For the project “Complex World – Dynamic Simulation” a unique approach was taken in order to convey the impact of mathematical simulation to a broad audience.
During the initial phase the project team selected four research teams working in very different fields. The level of simulation that was already used by these teams also varied widely. While the archaeologists already relied on simulation to test their hypotheses other teams had little or no experience with mathematical computer simulation.
The project team thus first established common ground with the researchers and identified scenarios in which computer simulation could benefit the researchers as well as a broad public audience.
These scenarios where then prepared in such a manner that the simulation-experts of the Vienna University of Technology (TU Vienna, Research Group for Mathematical Modelling and Simulation) could create a first draft model based upon the description. In an iterative feedback-loop these drafts were then presented to the scientists and their feedback used to improve and refine the simulation models.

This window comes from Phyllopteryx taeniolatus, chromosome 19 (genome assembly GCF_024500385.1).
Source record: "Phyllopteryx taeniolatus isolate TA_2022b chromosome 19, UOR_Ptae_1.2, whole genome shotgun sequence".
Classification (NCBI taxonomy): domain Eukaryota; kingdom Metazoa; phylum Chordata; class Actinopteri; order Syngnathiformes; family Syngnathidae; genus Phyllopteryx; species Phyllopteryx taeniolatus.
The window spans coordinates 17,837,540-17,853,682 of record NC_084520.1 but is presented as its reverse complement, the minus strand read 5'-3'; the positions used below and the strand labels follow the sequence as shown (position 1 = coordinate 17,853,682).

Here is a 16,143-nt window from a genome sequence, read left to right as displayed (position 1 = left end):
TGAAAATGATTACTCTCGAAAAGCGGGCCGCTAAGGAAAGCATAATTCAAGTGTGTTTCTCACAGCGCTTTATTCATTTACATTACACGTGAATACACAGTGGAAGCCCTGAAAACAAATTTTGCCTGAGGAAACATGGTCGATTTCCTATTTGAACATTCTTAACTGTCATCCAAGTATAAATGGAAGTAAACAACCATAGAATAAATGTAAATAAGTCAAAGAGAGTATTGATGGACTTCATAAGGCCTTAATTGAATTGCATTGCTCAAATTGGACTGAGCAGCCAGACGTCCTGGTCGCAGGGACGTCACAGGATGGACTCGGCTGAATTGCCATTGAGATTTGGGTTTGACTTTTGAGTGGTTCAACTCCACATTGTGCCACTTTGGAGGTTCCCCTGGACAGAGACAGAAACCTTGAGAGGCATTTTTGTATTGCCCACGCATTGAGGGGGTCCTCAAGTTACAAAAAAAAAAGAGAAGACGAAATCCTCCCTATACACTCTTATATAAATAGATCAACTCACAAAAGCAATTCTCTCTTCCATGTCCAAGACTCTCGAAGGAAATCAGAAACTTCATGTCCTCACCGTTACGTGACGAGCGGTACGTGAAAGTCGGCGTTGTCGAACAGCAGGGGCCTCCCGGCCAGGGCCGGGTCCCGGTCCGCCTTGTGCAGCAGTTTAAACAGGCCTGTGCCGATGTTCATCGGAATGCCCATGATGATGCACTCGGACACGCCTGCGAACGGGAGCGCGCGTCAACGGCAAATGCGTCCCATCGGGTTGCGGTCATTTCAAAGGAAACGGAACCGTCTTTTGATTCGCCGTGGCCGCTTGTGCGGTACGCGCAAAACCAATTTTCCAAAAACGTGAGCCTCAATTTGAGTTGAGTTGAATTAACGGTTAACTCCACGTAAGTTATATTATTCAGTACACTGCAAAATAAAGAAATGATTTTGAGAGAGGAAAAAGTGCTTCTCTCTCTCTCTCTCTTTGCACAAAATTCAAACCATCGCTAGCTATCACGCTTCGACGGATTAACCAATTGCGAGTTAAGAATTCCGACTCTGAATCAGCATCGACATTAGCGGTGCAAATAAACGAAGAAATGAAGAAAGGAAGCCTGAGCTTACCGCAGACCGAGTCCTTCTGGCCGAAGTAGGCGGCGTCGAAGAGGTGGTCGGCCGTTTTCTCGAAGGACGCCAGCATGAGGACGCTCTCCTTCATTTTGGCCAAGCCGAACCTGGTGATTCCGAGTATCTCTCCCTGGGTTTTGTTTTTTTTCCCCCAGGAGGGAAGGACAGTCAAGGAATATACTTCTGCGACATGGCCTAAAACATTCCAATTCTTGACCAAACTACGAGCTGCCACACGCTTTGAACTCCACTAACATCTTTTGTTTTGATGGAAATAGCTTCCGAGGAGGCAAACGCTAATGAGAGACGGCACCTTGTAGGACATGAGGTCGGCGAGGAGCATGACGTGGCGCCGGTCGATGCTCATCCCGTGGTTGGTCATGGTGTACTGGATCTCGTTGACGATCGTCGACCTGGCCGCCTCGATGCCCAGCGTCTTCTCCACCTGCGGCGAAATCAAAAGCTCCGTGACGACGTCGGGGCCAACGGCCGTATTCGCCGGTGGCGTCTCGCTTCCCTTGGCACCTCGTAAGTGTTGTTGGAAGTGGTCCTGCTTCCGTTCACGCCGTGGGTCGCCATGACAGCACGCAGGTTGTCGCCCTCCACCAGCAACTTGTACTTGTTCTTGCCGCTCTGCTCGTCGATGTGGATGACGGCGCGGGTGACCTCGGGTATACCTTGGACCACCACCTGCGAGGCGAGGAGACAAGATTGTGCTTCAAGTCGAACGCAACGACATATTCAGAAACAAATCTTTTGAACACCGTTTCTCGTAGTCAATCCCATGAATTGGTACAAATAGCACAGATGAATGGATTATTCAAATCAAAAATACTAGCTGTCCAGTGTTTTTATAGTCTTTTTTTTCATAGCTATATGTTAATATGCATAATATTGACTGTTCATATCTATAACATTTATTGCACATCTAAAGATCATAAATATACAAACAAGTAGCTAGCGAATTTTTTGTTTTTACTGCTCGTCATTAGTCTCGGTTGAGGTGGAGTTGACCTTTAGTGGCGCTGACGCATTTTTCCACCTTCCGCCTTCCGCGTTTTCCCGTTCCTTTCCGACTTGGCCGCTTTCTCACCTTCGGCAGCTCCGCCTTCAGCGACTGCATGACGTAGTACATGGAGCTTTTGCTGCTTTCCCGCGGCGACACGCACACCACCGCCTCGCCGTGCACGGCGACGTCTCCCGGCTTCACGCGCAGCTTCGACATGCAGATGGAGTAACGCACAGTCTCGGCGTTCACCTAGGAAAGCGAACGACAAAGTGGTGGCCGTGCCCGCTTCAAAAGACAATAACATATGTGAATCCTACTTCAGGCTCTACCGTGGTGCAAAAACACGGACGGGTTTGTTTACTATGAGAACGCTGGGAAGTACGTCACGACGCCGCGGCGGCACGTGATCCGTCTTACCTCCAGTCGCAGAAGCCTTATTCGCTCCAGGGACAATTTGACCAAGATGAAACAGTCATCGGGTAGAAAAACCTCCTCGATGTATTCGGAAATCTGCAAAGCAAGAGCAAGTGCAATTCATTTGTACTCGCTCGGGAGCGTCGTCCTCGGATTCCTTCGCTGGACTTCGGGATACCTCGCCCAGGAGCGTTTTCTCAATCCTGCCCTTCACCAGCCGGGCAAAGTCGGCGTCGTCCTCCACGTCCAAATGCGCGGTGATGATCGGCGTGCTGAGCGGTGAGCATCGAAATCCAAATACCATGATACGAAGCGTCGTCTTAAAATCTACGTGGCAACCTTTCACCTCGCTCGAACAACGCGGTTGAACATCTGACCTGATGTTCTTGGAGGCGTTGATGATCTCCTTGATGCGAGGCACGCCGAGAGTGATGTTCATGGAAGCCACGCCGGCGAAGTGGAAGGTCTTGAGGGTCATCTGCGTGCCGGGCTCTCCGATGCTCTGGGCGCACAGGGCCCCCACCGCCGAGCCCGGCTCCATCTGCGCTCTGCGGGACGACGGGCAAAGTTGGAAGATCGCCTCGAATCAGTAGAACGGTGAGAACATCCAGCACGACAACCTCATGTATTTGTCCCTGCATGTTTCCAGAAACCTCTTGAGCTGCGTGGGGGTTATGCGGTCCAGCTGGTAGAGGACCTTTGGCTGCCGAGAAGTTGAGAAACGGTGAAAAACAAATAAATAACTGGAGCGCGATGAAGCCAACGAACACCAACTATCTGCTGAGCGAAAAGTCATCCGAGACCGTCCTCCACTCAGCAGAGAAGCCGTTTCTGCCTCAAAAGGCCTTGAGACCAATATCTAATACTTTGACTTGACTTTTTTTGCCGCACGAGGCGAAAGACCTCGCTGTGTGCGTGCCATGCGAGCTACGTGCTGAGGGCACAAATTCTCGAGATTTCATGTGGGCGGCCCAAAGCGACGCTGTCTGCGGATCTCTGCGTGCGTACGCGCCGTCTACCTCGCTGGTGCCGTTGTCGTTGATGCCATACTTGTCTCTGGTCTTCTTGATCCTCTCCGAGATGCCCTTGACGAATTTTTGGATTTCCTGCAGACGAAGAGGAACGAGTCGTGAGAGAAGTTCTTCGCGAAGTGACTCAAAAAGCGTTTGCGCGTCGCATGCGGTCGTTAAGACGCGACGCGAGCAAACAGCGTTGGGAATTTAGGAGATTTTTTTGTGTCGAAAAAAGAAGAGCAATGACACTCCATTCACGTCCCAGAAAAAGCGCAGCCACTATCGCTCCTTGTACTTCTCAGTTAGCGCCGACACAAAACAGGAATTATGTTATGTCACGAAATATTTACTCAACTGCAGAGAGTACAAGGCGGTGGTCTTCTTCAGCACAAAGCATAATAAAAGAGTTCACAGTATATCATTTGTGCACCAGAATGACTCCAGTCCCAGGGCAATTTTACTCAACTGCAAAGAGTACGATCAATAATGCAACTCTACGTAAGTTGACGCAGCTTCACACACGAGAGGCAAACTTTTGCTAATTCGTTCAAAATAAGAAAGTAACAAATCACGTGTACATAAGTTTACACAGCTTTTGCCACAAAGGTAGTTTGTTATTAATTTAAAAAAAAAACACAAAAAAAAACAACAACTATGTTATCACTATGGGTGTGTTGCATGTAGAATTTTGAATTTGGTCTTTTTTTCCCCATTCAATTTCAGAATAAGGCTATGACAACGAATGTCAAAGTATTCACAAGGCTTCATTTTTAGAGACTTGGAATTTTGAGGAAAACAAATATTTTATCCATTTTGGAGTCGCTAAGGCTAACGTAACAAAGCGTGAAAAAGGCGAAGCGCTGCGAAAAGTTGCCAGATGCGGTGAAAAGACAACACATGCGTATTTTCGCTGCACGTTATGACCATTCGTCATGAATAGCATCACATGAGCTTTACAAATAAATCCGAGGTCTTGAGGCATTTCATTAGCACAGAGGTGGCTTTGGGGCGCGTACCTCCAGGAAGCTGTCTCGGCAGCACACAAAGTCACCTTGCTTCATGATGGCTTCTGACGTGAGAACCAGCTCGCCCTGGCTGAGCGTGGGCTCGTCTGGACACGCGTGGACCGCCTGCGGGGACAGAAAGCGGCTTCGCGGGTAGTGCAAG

After reaching a state where the respective specialists were satisfied with models (i.e. scientific correctness), the project team employed user-interface (UI) specialists to create intuitive, entertaining and user-friendly interfaces for a non-scientific audience.
To the knowledge of the project team this innovative process is still unique. One of the reasons for this is the required high level of expertise necessary to communicate and “translate” between application field and simulation experts.
The great advantage of this approach is, that its outcome is (1) scientifically valid and thus (2) of benefit to the domain-experts, who are able to test theories. And finally, if kept at a reasonable level of detail (3) the created simulation-models are a great means to communicate the complexity of the research field in an understandable manner to non-experts.